Almost every divorcing parent can expect to make arrangements that deal with their minor children. If you don't, the family courts will, and it might be better to make these decisions yourself. Your first step will be to decide who will be the primary custodian of the child, since that affects child support. Read on to learn more about the financial aspects of child custody and support.

You can choose from at least two child custody models

There are more than two, but these two are used more often than, say, nesting.

Shared custody: This is where the care and responsibility of the parenting are divided up roughly by 50%. The father might have the child every other weeknight and one weekend day, and the mom would do the same. With this particular form of custody, the awarding of child support is not always a given. Both parents are supposedly contributing to the care and feeding of the child in equal amounts, so child support may not be necessary. That does not mean, however, that it is never ordered with shared custody. Child support is not just based on the type of custody but on the income of the parents.

Joint custody: It's safe to say that this is the form of custody most people think about when they do consider custody. Here, the child primarily resides with one parent or the other, and the other parent is awarded visitation. Visitation can be flexible, but parents may like to have set times. Regardless of visitation, however, is the need for child support. In joint custody, child support is only rarely not used. If both parents are matched in income and they agree to be responsible for the child's expenses, it may not be necessary.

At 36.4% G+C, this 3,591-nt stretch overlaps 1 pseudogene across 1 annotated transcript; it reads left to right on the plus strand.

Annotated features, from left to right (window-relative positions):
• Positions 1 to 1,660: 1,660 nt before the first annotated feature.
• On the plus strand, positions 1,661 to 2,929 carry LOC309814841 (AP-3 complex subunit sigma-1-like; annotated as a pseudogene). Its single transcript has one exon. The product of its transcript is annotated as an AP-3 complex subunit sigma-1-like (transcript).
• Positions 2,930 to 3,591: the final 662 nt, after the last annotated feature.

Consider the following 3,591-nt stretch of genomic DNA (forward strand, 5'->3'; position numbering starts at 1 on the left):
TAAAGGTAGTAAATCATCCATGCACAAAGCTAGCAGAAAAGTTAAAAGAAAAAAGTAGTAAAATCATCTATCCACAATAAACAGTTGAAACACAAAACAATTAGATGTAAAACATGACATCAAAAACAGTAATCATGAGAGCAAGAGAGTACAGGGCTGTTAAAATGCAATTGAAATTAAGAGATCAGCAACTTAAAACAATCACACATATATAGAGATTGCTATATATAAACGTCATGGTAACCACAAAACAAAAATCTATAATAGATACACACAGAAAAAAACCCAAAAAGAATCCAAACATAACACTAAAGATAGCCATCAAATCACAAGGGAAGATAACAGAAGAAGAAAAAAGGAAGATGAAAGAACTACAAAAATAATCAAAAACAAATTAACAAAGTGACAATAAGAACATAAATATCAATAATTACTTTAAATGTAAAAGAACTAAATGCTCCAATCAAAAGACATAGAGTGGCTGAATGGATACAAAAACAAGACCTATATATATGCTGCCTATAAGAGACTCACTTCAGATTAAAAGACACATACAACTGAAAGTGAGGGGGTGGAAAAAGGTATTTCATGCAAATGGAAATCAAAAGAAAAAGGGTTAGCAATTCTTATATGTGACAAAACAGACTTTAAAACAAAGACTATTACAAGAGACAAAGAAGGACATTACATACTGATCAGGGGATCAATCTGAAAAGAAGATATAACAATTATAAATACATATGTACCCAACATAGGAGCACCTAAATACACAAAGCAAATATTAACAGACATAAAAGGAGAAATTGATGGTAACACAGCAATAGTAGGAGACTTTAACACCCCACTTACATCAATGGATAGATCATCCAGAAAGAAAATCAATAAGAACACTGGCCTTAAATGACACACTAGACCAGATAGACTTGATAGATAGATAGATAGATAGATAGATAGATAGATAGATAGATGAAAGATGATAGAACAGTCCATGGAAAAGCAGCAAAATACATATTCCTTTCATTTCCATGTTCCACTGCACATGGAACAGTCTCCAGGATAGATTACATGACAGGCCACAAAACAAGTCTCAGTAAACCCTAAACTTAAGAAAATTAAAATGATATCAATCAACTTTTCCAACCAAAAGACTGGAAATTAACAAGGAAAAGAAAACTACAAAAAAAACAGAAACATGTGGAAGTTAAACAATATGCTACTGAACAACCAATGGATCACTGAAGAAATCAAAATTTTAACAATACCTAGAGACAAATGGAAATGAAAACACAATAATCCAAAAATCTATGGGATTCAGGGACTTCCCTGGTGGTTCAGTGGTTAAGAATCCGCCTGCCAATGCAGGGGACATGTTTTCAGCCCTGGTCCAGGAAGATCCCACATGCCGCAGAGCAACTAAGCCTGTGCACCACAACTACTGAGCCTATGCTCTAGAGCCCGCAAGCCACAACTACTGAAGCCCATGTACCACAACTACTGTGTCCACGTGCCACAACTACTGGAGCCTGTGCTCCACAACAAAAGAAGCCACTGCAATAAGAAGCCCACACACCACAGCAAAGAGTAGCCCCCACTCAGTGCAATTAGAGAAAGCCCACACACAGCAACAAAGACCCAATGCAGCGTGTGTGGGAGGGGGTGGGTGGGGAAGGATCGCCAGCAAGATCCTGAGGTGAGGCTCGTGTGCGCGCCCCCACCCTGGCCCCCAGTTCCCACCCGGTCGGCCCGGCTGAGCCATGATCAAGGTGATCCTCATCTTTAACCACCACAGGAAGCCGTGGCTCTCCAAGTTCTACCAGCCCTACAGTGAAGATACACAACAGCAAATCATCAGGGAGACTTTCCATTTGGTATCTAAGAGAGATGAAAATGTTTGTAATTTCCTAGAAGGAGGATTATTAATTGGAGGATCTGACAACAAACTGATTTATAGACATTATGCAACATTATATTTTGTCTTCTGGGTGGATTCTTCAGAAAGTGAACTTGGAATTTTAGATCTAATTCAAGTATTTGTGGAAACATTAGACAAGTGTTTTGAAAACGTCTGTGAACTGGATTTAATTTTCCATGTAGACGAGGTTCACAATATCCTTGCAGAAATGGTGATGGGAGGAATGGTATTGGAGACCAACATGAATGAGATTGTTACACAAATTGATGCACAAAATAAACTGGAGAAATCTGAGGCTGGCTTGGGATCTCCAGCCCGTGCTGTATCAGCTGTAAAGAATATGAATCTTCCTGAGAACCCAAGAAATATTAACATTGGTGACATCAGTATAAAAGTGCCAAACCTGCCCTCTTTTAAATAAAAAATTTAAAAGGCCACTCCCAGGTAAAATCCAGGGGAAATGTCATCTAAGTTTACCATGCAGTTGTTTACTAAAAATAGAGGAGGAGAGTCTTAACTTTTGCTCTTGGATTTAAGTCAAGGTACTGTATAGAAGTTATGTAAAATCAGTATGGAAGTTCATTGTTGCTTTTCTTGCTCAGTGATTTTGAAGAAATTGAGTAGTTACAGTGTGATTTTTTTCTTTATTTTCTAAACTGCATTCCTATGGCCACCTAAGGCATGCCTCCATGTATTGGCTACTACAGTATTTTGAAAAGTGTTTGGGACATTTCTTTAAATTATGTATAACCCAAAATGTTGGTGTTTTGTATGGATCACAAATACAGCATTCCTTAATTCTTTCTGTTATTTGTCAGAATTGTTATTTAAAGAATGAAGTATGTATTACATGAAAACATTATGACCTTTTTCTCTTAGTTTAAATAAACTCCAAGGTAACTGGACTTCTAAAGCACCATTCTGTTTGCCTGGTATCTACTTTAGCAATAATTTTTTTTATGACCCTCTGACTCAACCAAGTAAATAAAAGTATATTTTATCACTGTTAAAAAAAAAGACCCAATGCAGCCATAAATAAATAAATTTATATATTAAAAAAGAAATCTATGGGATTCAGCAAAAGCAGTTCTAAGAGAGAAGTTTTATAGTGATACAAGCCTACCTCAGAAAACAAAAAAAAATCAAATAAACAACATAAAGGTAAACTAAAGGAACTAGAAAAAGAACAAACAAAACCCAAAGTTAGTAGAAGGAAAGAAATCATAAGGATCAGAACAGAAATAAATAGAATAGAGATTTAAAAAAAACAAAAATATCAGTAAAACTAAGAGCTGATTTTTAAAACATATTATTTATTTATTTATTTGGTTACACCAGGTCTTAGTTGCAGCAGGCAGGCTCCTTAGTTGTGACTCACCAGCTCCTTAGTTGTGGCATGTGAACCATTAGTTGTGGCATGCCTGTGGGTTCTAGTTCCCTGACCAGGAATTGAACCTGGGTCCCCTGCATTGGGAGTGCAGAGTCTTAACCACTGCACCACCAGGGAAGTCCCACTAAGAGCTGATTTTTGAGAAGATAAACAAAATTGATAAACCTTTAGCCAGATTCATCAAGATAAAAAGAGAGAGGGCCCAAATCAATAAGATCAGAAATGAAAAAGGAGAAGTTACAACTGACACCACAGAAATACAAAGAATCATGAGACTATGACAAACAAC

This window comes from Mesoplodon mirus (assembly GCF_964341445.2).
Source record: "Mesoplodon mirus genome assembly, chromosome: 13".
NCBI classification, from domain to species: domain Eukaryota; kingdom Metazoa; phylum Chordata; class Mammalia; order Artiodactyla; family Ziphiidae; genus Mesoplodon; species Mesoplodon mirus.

How much is owed?

Each divorce case is unique, and the amount ordered to be paid can vary widely. Federal guidelines regulate child support to the extent that deadbeat parents are prosecuted regardless of crossing state lines, but the amount of child support is based on the median income of the individual state. In general, the parent who makes the most money is ordered to pay, but in some cases both parents are charged with making a contribution using child support. If you are curious about how much will be owed in your own case, you can input your figures into a child support calculator to get a general idea of what to expect.

To get more accurate and complete information about this issue, speak to your divorce attorney, or check out websites like